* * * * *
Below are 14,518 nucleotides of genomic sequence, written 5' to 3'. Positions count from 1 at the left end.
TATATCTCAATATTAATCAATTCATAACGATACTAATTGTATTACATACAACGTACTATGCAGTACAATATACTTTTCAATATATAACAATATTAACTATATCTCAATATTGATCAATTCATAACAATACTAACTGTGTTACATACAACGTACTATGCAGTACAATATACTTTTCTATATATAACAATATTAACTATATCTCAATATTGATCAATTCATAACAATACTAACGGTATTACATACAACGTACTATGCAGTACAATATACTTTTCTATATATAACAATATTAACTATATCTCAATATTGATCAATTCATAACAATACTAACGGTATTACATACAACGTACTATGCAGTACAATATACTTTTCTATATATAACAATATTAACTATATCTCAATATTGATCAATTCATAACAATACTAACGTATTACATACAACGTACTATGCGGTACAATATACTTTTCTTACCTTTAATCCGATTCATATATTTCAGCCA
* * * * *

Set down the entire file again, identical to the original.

Below are 14,518 nucleotides of genomic sequence, written 5' to 3'. Positions count from 1 at the left end.
TATATCTCAATATTAATCAATTCATAACGATACTAATTGTATTACATACAACGTACTATGCAGTACAATATACTTTTCAATATATAACAATATTAACTATATCTCAATATTGATCAATTCATAACAATACTAACTGTGTTACATACAACGTACTATGCAGTACAATATACTTTTCTATATATAACAATATTAACTATATCTCAATATTGATCAATTCATAACAATACTAACGGTATTACATACAACGTACTATGCAGTACAATATACTTTTCTATATATAACAATATTAACTATATCTCAATATTGATCAATTCATAACAATACTAACGGTATTACATACAACGTACTATGCAGTACAATATACTTTTCTATATATAACAATATTAACTATATCTCAATATTGATCAATTCATAACAATACTAACGTATTACATACAACGTACTATGCGGTACAATATACTTTTCTTACCTTTAATCCGATTCATATATTTCAGCCA